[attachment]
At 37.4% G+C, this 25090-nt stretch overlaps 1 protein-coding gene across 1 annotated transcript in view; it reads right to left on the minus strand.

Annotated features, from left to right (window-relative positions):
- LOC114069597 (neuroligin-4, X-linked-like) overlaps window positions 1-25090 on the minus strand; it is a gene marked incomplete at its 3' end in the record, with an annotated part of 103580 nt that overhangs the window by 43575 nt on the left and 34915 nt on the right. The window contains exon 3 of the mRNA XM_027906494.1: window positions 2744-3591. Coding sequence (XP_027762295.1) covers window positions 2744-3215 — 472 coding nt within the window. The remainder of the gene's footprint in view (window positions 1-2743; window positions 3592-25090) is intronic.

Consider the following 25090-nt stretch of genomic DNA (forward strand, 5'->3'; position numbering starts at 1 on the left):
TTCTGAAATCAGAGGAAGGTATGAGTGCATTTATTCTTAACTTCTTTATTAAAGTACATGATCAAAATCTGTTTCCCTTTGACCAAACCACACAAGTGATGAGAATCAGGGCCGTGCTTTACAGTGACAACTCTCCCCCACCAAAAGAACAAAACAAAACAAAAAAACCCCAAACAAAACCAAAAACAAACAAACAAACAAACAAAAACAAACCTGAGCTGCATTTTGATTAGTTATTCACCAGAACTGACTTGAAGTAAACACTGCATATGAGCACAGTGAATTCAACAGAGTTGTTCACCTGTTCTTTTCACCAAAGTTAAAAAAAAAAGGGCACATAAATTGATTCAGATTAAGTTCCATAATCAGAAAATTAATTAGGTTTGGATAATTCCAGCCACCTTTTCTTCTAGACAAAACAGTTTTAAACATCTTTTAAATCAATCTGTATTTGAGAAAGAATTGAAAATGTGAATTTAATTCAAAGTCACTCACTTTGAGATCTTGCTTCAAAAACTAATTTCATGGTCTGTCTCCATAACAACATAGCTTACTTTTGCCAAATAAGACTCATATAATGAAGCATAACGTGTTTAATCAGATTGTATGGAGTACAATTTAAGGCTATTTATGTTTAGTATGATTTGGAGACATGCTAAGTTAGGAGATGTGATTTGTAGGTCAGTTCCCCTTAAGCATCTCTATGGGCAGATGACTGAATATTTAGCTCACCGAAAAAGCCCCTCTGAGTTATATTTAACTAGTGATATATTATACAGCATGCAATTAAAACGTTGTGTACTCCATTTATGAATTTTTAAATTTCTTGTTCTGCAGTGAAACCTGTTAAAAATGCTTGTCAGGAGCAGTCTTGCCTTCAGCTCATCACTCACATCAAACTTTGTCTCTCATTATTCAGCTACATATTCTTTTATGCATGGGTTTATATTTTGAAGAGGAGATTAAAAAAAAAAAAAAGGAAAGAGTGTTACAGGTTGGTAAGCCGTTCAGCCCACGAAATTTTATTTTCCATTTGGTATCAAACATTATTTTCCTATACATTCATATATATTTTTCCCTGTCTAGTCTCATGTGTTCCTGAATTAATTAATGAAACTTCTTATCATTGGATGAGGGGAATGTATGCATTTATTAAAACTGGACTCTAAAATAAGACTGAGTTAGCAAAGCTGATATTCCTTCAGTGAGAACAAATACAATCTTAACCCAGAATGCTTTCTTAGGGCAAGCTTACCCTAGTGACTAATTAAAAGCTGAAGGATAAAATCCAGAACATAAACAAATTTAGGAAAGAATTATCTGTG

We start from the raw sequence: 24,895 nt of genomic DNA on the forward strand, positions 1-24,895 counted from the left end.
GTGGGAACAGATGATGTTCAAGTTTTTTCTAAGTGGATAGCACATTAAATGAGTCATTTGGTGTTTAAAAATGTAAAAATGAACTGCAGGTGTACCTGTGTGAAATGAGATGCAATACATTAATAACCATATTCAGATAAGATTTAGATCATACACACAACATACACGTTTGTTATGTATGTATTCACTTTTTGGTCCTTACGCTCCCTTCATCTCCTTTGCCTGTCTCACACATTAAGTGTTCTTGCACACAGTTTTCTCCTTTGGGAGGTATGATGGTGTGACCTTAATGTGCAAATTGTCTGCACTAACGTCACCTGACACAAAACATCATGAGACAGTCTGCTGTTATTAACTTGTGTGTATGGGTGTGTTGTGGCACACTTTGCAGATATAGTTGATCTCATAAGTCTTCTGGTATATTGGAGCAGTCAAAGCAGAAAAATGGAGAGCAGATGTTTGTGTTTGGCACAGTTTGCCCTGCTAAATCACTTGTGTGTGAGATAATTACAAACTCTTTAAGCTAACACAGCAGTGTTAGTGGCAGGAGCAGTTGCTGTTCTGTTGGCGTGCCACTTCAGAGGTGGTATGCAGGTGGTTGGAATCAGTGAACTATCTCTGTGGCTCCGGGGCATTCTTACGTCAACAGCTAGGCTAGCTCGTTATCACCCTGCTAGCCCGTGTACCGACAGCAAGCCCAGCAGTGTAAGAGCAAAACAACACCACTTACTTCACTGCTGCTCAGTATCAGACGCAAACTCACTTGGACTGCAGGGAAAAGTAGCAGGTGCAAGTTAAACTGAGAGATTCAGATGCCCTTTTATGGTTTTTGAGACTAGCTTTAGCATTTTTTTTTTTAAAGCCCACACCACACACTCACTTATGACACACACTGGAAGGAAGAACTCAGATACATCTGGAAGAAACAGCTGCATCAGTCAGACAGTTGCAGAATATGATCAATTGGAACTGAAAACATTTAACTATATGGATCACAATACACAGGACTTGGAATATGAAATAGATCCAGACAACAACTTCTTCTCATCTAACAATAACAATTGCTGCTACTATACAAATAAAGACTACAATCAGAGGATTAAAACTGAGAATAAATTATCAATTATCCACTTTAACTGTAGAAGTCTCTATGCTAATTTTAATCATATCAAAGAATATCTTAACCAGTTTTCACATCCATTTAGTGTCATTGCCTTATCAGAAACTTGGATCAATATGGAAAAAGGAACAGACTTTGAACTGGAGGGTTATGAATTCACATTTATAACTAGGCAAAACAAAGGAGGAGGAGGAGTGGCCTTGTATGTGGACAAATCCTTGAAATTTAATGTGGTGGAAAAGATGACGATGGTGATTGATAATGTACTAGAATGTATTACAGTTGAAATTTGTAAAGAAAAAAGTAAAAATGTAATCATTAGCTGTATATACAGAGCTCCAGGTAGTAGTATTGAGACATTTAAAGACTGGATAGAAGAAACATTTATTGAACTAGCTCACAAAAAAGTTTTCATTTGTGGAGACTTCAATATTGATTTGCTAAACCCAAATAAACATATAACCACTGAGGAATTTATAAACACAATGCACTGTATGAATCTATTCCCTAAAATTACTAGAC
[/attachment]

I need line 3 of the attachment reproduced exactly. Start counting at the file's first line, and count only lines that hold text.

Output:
- LOC114069597 (neuroligin-4, X-linked-like) overlaps window positions 1-25090 on the minus strand; it is a gene marked incomplete at its 3' end in the record, with an annotated part of 103580 nt that overhangs the window by 43575 nt on the left and 34915 nt on the right. The window contains exon 3 of the mRNA XM_027906494.1: window positions 2744-3591. Coding sequence (XP_027762295.1) covers window positions 2744-3215 — 472 coding nt within the window. The remainder of the gene's footprint in view (window positions 1-2743; window positions 3592-25090) is intronic.